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Why Foot Locker Is In A Sweat


News: Analysis & Commentary: RETAILING

WHY FOOT LOCKER IS IN A SWEAT

Woolworth's big bet on athletic footwear is souring

To find out why things aren't going too well in the executive suite atop the fabled Woolworth Building in lower Manhattan, take the elevator down to the ground floor. There you'll find an outlet of Foot Locker, the sports shoe chain that's supposed to be Woolworth Corp.'s salvation. A hip young man has just decided against buying the latest Nikes and is walking out empty-handed. "I can't spend that much," he says. "Besides, there's not enough selection or atmosphere."

After making the tough decision last summer to shutter the five-and-dime stores that launched the Woolworth empire a century ago, Chief Executive Roger N. Farah had made Foot Locker the linchpin of his turnaround plan for the $7.1 billion retailer. But same-store sales at Foot Locker have been falling for seven months, as fickle teenagers spurn costly Nikes for other footgear and larger superstores push around the industry pioneer. "It's been very, very challenging," Farah sighs.

"SHAKEN UP." Farah had good reason to bet on Foot Locker when he became CEO in late 1994. Riding a fitness craze that doubled sales of sports shoes and apparel since 1987, Woolworth's athletic division--which includes Foot Locker, Lady Foot Locker, Kids Foot Locker, Champs, and Eastbay catalog--has grown into a $3.6 billion business. Its 1996 profits of $461 million exceeded those of the entire corporation, as other units lost money.

But Foot Locker can no longer support Woolworth. It's slipping in a slowing market. After soaring 10.2% last year, the $8 billion athletic-shoe industry is growing at half that rate this year. Of all the players, Foot Locker is getting hit hardest. The most alarming sign was its 11.2% slide in same-store sales in August, the crucial back-to-school sales season. "They gave up on a dead industry in favor of putting all their eggs in one basket," says Kurt Barnard, a veteran retail watcher who publishes Barnard's Retail Trend Report. "And that basket is getting shaken up. They're going to have scrambled eggs."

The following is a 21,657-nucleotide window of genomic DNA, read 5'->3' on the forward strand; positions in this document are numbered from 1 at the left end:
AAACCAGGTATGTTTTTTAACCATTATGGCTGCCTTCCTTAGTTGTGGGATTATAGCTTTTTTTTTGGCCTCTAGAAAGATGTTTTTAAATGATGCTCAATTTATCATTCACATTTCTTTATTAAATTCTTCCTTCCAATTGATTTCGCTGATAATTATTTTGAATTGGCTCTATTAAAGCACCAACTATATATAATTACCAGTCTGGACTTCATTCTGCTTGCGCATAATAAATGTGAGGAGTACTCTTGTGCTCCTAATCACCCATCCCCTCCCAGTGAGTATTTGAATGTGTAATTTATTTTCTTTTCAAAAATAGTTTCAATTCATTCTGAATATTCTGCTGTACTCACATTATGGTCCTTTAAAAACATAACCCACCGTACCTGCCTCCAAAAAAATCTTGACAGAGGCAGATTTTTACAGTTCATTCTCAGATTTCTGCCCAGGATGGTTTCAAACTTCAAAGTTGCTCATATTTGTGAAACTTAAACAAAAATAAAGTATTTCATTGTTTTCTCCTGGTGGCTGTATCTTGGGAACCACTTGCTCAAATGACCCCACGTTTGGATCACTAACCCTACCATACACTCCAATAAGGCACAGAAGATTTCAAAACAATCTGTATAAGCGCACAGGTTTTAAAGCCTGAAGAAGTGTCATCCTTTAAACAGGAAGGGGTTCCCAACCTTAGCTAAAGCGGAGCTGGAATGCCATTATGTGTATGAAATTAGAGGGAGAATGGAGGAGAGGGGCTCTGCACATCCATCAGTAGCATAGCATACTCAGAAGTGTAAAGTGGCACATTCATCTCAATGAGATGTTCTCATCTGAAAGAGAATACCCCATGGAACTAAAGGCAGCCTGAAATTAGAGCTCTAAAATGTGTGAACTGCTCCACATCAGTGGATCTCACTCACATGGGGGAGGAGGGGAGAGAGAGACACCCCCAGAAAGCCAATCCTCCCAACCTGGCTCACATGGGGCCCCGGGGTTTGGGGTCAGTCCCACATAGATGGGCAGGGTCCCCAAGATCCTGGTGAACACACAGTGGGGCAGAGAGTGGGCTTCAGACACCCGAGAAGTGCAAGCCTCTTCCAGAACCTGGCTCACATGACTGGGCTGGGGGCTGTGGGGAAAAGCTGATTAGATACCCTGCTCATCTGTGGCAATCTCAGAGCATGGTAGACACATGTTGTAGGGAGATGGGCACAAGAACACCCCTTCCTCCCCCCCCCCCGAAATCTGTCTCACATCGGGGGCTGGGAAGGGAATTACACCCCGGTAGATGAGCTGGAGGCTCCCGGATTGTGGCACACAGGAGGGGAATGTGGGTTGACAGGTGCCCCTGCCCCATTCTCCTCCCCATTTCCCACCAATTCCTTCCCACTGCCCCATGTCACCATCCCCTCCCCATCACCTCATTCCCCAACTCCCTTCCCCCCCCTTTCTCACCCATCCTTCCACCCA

Once known in the industry as Big Foot, Foot Locker is still the largest retailer of athletic footwear and apparel, with about one- fourth of the U.S. market. But it is rapidly losing ground to newcomers that have stores as much as 10 times its size. At some Just For Feet Inc. and Sneaker Stadium stores, kids can try out gear on real basketball courts. Foot Action features racks of spandex and sweats, as well as sports shows on big-screen TVs. "These larger formats give retailers the opportunity to romance products better," says Thomas E. Clarke, president of Nike Inc.

Foot Locker was slow to respond to the shifting marketplace, partly because Farah was busy stabilizing the rest of the corporation. He eliminated 16 divisions, fired 45 top executives, and tried in vain to preserve the namesake five-and-dimes. He slashed jobs and installed computers to better track inventory. But the problems only worsened, as employees and unattended customers walked off with mounds of merchandise. By the end of the year, internal documents show, the retailer could not account for $43 million in inventory at the five-and-dimes. The so-called shrinkage amounted to 5.82%--three times the companywide average.

By the time Farah finally pulled the plug on the Woolworth stores, Foot Locker was in a tailspin. In droves, teenagers were abandoning Nikes for "brown shoes"--Doc Martens, Timberland boots, and the like. Purchases of high-priced sneakers, which had been Foot Locker's forte, plunged. "I told them to paint 'em brown and mark 'em down," says Alfred Kingsley of Greenway Partners, a major Woolworth investor.

Woolworth raced in truckloads of brown shoes. But it still had the problem of dinky selling spaces. Farah's answer? Create instant superstores at many of the company's 1,550 Foot Locker outlets by literally pushing back the stores' stockroom walls. By late next year, he expects to convert 100 of the five-and-dimes into superstores that will combine all the company's athletic-wear offerings under one roof. Farah figures that those conversions alone will boost sales $300 million to $400 million.

Woolworth also is eyeing acquisitions and expansion overseas. It just opened its first store in Japan and plans to double its presence in Europe. But these big plans require big money and good credit--neither of which the retailer can count on. That is why Woolworth now plans to sell its landmark skyscraper. "It's worth $100 million," Farah says. It also has a great Broadway storefront--for the right retailer.By I. Jeanne Dugan in New YorkReturn to top


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